You probably also have a full time job, such that your day trading might better be characterized as night trading. And that job probably does not involve constant analysis of securities. (For context, Warren Buffett reads 500 pages a day). When you think you’ve found an under-valued stock, realize that you’re buying from someone who disagrees – and that someone is less likely to be another rando in his pajamas than a major investment group with gobs of money to spend trying to get an angle with the smartest analysts spending all their time using the fastest computers. Or as William Bernstein, author of the Four Pillars of Investing, puts it: you are “going up against the Sixth Fleet in a rowboat.” Bernstein suggests instead: “When you buy the market, you are hiring the aggregate judgement of the most brilliant and well-informed minds in finance.”
Perhaps you are humble enough to realize that you don’t have the Midas touch and that you as an individual can’t compete with the big guns – but if you can’t beat them, why not join them? Put your money in the Sixth Fleet – hire those best and smartest people to manage your money for you. Alas, the premise is flawed: you can beat them. With an index fund. Bogle cites the SPIVA study that found from 2001 to 2016 “an astonishing 90 percent of actively managed mutual funds underperformed their benchmark indexes.” Better than the record of individual active traders – but still abysmal! Is the secret, though, to just stick with those rare talents – that top 10% – that can beat the market?
Unfortunately, the top 10% of actively-managed funds are not the same over time. Bernstein reports that “literally dozens of studies” have verified that “past superior performance has almost no predictive value” over more than a year. For just a flavor, we can look at the ratings of Morningstar, the premier evaluator of mutual funds. Funds in the top 10% of performance get a five star rating. Mark Hulbert found in 2004 that “Over the past decade, Morningstar’s five-star equity funds have earned an average 5.7 percent against a 10.3 percent return for the Wilshire 5000.” Somewhat interestingly, since 1987 Morningstar itself has looked at the three most popular and least popular funds from a given year and followed them over the next three years: “Eight out of nine times, the unpopular funds beat the popular funds, and seven out of nine times the unpopular funds beat the average equity fund. Most tellingly, the popular fund categories also lagged the average equity fund seven of nine times.” Bogle reports, “According to a 2014 study by the Wall Street Journal, only 14 percent of five-star funds in 2004 still held that rating a decade later. Approximately 36 percent of those original five-star funds dropped one star, and the remaining 50 percent dropped to three or fewer stars.” The real results are actually even worse: young funds inherently get inflated ratings because they don’t have a long track record of comparison while older funds that failed have disappeared from lists. Bogle summarized the landscape in 2017:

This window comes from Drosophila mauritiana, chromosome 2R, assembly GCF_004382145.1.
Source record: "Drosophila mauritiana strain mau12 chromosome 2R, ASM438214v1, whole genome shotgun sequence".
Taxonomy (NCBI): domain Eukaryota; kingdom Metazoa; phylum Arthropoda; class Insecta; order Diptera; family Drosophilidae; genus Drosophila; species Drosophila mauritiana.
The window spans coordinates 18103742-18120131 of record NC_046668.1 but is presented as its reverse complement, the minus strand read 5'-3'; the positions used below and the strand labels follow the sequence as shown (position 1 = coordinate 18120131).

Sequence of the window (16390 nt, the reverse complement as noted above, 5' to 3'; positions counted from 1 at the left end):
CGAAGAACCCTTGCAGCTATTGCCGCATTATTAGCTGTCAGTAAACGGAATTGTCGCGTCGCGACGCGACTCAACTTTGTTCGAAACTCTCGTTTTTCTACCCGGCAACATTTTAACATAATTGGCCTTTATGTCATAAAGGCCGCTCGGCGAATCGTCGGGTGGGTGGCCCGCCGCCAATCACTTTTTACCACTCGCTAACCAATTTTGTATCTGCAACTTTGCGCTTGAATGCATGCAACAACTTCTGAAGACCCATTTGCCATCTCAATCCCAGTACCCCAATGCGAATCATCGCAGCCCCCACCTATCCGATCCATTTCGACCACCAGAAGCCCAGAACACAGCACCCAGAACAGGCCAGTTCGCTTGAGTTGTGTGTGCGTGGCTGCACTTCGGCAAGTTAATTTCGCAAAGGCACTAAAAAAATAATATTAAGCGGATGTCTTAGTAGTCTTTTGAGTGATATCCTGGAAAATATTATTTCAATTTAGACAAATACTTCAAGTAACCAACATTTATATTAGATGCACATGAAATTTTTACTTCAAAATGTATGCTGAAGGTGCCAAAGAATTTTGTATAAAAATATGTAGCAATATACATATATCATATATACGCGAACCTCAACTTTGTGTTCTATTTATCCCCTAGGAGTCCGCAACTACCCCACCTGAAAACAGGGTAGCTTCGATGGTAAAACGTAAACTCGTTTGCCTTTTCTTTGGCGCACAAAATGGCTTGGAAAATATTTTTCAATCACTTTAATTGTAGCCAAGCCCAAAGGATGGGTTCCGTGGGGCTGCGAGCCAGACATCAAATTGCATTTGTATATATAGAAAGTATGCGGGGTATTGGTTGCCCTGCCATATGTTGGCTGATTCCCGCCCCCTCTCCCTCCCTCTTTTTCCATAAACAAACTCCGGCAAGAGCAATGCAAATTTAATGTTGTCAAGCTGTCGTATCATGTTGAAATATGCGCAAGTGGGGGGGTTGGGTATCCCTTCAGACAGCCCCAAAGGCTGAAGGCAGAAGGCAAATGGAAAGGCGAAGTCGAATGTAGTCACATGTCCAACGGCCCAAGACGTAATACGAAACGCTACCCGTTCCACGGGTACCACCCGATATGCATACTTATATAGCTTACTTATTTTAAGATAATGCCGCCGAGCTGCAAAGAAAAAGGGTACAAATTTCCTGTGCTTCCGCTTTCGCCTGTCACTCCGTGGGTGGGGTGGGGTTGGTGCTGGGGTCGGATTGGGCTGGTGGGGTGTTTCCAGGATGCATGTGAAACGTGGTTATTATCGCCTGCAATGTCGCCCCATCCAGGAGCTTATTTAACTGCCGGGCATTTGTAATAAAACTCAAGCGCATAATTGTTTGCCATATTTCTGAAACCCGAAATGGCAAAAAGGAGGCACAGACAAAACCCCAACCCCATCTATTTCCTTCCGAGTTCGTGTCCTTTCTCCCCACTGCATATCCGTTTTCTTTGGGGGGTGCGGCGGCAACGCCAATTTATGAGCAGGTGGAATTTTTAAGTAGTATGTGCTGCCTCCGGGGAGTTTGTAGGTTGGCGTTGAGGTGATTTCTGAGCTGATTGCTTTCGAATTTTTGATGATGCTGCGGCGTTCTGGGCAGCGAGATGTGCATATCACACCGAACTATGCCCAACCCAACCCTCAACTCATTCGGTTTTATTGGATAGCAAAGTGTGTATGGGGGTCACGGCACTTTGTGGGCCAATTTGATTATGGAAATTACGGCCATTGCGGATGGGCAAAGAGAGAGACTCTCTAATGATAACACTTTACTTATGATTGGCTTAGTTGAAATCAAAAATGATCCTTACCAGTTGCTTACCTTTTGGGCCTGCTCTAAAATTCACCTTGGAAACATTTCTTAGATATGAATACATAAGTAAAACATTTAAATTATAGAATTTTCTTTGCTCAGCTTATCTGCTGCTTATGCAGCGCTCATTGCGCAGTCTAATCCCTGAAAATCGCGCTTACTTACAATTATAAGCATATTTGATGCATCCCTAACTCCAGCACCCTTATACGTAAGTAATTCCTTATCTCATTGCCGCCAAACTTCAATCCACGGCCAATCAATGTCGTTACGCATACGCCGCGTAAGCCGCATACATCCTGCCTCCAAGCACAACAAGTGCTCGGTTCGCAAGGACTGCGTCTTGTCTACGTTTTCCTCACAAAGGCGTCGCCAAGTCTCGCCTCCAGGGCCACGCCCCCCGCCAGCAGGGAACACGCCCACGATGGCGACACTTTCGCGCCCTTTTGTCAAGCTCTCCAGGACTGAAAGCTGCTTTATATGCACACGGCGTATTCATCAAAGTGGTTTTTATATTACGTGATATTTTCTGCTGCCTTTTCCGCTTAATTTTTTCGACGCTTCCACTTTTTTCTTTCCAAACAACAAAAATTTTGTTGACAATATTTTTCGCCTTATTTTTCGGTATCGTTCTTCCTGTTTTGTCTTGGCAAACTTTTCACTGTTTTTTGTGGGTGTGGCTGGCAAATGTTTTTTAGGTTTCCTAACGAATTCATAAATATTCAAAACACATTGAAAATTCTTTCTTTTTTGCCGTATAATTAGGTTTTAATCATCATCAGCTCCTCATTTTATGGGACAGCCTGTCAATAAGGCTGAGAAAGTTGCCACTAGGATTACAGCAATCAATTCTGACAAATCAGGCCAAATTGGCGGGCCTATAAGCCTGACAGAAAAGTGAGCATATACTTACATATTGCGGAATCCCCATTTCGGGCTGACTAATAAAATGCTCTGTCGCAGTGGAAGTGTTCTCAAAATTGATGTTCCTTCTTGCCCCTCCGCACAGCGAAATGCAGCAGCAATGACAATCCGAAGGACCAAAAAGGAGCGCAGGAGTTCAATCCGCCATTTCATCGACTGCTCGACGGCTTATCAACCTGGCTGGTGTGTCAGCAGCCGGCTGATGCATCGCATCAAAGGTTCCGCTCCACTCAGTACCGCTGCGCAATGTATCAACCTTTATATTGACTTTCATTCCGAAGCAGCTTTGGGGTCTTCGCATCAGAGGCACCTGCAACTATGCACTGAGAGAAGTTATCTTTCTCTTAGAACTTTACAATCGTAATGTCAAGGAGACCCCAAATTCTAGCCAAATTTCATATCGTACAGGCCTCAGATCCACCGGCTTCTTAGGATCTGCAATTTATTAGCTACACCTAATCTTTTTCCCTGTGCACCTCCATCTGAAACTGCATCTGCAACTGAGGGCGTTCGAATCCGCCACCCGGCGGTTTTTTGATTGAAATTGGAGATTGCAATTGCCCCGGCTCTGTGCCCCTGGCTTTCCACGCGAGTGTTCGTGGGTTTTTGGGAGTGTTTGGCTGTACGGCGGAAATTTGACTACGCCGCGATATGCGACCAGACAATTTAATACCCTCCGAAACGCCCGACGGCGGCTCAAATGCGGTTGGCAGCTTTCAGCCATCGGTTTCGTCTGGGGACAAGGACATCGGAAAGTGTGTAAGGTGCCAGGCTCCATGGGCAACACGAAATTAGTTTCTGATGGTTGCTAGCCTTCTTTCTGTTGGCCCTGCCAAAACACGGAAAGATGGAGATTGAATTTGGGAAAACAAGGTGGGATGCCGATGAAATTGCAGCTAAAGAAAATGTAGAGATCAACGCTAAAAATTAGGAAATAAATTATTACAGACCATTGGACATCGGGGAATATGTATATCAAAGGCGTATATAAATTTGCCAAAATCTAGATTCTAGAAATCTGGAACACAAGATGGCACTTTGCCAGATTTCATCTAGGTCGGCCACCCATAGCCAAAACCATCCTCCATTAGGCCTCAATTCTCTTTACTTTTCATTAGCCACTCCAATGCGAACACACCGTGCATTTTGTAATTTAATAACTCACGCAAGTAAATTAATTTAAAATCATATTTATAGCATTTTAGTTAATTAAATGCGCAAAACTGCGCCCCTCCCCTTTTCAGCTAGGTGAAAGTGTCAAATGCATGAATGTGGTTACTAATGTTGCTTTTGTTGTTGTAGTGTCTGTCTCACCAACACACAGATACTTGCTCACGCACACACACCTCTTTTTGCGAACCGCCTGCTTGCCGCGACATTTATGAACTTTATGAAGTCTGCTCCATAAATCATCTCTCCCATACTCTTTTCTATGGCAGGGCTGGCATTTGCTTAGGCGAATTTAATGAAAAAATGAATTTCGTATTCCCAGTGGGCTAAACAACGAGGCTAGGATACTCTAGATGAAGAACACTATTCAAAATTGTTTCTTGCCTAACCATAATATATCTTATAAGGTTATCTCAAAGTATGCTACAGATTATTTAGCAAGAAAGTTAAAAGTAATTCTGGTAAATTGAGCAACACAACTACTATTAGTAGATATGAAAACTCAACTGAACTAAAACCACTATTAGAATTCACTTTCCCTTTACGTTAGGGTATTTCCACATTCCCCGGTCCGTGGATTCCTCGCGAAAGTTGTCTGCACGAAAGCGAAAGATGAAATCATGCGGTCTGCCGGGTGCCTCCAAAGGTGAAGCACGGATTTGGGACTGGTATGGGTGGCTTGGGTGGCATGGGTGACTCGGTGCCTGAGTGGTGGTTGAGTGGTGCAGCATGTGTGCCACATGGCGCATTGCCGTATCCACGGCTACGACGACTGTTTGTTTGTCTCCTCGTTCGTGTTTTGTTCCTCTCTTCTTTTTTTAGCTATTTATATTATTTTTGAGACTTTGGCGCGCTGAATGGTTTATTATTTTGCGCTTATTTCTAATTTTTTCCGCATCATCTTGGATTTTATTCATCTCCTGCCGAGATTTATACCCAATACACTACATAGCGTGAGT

281 of the equity funds that existed in 1970 are gone, mostly the poor performers. Another 29 remain despite having significantly underperformed the S&P 500 by more than one percentage point per year. Together, then, 310 funds—87 percent of the funds among those original 355—have, one way or another, failed to distinguish themselves. Another 35 funds provided returns within one percentage point, plus or minus, of the return of the S&P 500—market matchers, as it were. That leaves just 10 mutual funds—only one fund out of every 35—that outpaced the market by more than one percentage point per year.
Ultimately, Burton Malkiel, the author of the classic Random Walk Down Wall Street, observes “The few examples of consistently superior performance occur no more frequently than can be expected by chance.” Are you prepared to buy a lottery ticket that your choice of fund will be run by the next Warren Buffett? Or would you rather, as Bogle folksily advises, stop looking for the needle and buy the haystack?
Figure 5. Though perhaps that analogy is too tempting: Lottery tickets may be America’s most popular investment security. Time to start a Powerball index!
And yet, as if superior performance was not enough reason to invest in an index, there’s another significant appeal: costs. You cannot control how your investments will perform but you can be certain of what you pay intermediaries in expenses. As in the typical gold rush, the real winners all too often are not the miners but the suppliers. A typical actively-managed fund may have an expense ratio of 1 or 2% to pay for all those eggheads, corporate jets, computers, and pinstripe suits. The management fee may even slowly grow over time – between 1981 and 1997, as the market gained, the average fee jumped 50%. A total stock market index fund at a place like Vanguard, whose ownership structure is designed to keep fees low, has an expense ratio of 0.04%. So, for you to make money with an actively managed fund, they not only need to beat the market, a difficult enough task as it is, but they have to beat the market plus their fees. The Bogleheads helpfully explain: